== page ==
Stella Culinary School Podcast Episode 6 | Sauteing, Searing, Pan Roasting

SCS 006| Sautéing, Searing & Pan Roasting

In this episode, we start our three part series on cooking techniques. You'll learn the basic concepts behind sauting, searing, and pan roasting, and the ingredients these techniques are best suited.

Understanding all the major cooking techniques and when to use them is a major step towards becoming a more proficient and creative cook. As we talk about the various cooking techniques available to you, try to start thinking of them as tools that you can use to transform ingredients and express yourself creatively.

As the old saying goes, "when all you have is a hammer, everything starts to look like a nail."

Many cooks are only comfortable with a handful of techniques which they use over and over. When you're done listening to this three part series on cooking techniques, you'll understand which tools are best for the job at hand, making you a more proficient cook.


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There are 3 Comments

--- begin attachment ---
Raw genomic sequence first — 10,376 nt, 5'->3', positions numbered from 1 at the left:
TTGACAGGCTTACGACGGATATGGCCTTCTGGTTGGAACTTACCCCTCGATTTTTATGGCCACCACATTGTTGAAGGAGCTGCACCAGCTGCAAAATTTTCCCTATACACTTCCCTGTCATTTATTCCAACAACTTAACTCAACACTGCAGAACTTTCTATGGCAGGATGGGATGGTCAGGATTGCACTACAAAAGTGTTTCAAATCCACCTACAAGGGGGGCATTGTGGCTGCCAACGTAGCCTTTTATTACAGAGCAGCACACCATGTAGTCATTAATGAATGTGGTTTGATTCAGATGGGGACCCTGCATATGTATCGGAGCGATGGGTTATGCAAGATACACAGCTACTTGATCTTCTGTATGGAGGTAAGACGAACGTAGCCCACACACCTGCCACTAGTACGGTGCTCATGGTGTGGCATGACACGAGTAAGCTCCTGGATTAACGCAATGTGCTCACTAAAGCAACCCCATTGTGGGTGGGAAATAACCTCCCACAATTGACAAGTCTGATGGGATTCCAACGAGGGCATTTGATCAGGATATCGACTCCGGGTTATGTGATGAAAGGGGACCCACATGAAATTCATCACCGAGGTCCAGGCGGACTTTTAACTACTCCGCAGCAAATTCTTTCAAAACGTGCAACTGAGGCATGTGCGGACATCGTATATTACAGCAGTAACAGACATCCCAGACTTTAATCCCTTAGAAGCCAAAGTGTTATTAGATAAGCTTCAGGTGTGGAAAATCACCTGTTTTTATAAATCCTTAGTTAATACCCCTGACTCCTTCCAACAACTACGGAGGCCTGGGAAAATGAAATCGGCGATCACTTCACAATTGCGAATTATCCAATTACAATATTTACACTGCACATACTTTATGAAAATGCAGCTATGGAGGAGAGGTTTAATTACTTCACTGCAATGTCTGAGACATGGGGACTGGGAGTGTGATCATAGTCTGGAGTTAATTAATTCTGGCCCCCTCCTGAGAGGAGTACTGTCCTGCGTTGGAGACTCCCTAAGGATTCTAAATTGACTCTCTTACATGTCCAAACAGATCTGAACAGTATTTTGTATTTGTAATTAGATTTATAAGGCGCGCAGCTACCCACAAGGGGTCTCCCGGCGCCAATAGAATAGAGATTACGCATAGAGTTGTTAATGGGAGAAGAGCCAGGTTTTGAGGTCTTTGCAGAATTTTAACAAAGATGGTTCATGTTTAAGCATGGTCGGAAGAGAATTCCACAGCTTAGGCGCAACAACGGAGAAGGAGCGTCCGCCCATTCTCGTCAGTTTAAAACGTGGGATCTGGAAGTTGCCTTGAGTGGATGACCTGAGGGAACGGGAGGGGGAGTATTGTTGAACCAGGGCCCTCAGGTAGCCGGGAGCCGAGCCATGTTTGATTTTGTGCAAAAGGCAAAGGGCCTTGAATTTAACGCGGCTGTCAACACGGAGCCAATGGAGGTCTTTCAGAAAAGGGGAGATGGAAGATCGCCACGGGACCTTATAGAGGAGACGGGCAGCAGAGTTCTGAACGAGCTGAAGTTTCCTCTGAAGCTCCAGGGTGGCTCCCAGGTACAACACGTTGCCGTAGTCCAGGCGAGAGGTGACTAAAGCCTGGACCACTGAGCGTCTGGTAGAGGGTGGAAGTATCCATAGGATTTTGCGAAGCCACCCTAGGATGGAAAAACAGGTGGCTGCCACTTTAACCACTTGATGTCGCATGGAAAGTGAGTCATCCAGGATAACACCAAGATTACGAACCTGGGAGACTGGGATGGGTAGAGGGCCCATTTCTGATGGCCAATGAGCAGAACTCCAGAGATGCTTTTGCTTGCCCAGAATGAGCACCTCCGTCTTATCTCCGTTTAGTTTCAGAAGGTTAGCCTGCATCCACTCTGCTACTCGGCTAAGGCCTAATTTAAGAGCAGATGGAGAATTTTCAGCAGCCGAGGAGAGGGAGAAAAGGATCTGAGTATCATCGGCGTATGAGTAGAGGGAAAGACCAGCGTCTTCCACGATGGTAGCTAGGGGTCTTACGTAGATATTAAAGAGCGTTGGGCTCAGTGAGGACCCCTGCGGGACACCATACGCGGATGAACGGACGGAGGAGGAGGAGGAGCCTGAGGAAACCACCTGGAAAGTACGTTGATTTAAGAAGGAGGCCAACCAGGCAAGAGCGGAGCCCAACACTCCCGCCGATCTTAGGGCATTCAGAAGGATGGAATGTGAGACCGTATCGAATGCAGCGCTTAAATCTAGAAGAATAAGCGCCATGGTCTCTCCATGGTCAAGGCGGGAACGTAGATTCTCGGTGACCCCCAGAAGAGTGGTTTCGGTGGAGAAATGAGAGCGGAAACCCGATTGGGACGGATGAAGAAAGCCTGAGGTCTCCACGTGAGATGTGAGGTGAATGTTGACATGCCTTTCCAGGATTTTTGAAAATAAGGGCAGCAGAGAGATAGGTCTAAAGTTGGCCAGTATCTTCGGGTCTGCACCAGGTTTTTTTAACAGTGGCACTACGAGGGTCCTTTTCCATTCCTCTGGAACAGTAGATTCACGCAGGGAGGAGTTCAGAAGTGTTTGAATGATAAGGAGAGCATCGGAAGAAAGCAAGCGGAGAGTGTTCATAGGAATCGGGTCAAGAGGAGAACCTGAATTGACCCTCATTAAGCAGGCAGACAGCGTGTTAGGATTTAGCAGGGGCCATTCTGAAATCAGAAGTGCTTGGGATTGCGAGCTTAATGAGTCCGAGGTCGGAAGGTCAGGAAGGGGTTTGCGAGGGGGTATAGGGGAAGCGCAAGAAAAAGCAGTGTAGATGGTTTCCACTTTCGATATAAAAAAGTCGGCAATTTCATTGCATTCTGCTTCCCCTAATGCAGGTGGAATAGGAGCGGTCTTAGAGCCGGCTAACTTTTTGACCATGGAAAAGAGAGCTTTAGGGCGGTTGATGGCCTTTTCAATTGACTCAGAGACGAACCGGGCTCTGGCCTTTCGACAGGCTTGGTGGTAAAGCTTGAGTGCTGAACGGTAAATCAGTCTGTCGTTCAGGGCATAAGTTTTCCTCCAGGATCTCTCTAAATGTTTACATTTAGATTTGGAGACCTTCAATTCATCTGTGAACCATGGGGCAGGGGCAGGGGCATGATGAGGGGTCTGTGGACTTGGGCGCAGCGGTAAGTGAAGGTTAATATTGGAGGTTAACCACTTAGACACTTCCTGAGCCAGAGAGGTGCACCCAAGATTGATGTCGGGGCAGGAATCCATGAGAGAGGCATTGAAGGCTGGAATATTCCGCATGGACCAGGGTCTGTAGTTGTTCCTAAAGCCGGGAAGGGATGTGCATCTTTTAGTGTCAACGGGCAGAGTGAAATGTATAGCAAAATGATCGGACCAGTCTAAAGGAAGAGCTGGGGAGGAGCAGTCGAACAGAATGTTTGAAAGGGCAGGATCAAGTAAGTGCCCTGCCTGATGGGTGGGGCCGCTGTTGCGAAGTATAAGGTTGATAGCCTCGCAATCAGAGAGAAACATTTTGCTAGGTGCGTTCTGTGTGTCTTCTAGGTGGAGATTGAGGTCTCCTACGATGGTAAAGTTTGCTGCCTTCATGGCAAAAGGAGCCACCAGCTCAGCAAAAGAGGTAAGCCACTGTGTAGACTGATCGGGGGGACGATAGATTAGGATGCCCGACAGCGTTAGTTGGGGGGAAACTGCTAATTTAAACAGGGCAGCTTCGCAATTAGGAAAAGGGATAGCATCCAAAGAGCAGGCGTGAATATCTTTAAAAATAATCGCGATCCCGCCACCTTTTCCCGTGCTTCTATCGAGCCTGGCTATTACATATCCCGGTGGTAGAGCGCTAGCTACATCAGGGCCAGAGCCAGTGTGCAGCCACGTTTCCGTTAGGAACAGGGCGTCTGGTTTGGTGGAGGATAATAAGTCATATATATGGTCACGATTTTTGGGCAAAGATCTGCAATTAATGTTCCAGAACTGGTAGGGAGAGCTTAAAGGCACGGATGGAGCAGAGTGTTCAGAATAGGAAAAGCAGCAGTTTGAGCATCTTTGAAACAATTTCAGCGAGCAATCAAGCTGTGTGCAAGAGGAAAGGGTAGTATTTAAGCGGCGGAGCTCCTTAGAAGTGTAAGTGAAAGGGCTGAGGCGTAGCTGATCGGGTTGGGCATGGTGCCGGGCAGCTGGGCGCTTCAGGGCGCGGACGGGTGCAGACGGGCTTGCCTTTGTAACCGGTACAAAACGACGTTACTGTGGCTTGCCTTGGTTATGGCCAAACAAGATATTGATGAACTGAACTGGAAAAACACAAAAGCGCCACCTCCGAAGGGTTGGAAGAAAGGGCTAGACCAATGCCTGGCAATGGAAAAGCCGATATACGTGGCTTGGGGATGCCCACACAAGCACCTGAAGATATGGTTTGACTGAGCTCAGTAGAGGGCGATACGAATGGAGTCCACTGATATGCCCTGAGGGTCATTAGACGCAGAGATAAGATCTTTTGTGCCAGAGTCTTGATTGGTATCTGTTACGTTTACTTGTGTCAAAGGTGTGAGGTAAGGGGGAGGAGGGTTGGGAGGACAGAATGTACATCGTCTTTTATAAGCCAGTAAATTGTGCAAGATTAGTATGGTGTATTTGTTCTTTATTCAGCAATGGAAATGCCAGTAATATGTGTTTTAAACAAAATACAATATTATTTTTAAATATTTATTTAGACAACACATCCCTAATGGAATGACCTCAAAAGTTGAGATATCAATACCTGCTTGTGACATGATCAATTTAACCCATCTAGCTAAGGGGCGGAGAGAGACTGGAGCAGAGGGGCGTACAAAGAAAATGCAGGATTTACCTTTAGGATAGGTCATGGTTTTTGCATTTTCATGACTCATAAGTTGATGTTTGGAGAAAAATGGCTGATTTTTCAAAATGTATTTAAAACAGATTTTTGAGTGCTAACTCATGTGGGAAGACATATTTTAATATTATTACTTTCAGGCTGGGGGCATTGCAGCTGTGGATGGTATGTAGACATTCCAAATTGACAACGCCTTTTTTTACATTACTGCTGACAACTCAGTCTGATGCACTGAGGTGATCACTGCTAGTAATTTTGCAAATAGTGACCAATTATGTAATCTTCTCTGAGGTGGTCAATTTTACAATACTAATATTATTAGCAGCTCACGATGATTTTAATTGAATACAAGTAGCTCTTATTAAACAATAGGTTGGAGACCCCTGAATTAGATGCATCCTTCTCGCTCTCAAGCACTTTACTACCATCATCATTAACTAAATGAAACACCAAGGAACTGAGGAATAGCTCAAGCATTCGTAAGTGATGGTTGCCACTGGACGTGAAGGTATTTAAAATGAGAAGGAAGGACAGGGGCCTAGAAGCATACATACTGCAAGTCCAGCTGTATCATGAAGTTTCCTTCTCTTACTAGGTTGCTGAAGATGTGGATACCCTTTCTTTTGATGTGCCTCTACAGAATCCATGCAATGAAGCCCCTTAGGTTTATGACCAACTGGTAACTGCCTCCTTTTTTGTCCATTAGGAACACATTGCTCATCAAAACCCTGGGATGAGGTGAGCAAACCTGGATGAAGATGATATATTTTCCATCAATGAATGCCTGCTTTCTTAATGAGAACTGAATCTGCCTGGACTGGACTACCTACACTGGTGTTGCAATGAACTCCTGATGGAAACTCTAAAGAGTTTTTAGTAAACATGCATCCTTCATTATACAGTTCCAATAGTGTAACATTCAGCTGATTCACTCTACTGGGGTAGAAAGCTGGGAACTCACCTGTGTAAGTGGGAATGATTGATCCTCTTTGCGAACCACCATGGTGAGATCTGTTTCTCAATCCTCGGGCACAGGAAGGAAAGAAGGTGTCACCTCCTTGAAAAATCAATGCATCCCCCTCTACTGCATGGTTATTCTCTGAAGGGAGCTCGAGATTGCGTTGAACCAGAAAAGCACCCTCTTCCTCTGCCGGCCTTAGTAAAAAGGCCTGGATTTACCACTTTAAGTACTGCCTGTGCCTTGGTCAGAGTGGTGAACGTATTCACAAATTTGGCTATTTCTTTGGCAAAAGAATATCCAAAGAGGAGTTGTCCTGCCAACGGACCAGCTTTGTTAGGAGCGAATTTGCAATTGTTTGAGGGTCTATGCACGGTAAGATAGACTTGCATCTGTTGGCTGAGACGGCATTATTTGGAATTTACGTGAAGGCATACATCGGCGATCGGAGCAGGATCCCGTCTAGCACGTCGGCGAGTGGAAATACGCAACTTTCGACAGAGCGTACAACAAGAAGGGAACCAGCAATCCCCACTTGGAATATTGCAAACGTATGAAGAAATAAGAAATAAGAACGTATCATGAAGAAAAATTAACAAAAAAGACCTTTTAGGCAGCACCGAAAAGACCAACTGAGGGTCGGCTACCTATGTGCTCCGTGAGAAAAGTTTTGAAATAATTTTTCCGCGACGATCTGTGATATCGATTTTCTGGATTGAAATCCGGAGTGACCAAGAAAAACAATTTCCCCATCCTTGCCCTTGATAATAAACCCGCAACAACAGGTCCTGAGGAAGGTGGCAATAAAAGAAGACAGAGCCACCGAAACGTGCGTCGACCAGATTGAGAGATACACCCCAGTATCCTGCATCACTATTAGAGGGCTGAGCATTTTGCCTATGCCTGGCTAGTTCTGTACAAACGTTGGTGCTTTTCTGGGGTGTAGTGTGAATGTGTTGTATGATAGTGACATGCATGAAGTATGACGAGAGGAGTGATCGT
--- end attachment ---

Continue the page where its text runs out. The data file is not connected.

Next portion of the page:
teixeirat's picture

Hi Jacob, 

Just a reminder - you mention on the audio cast that you would post the sauteing technique video.


GreenBake's picture

On the myth, “Sear the meat to seal in the juices,” I found a reference to this in the Kindle version of On Food and Cooking by Harold McGee. He mentions that this myth was disproven in the 1800’s. Location 4395 of 27600 (15%) if you have the Kindle version.

I’m curious to know if this is still being taught by any (big-name or not) culinary school. Anyone know the answer to this one?

karlito's picture

I have done the thigh, breast, and steak searing the last few nights, and I have some feedback.

- My electric stove's 'high' (10) is way too hot for this.  8 made the airline breasts completely black, 7 still was on the black side, and 6.5 was about right for the thighs - they were golden with a brownish edge ring.  7 was putting my clarified butter at 420F according to my thermapen.  Is that too hot?  [Side note: even though the breasts were almost completely black, they didn't stick and were actually good tasting....whew!]

- Is searing and sauteeing supposed to make your kitchen walls/ceiling/eye glasses a smoky/steamy/greasy mess when done right?  I'm using my own clarified butter.   How do home chefs deal with this cleanup? Even if the oil doesn't smoke, what about the meat or onions?  My microwave vent just blows more oily gunk up the walls.

- Does it matter what temp the protein is before it hits the pan?  I guess it would oven cook better if it was warmer to start.  But maybe restaurants have to grab it from the fridge on demand?

Lastly, thank you so much for the wonderful site.  I approach food more from a health and efficiency point of view, but still love to learn new things (like how restaurants brine chicken breasts with sugar to make them palatable :-)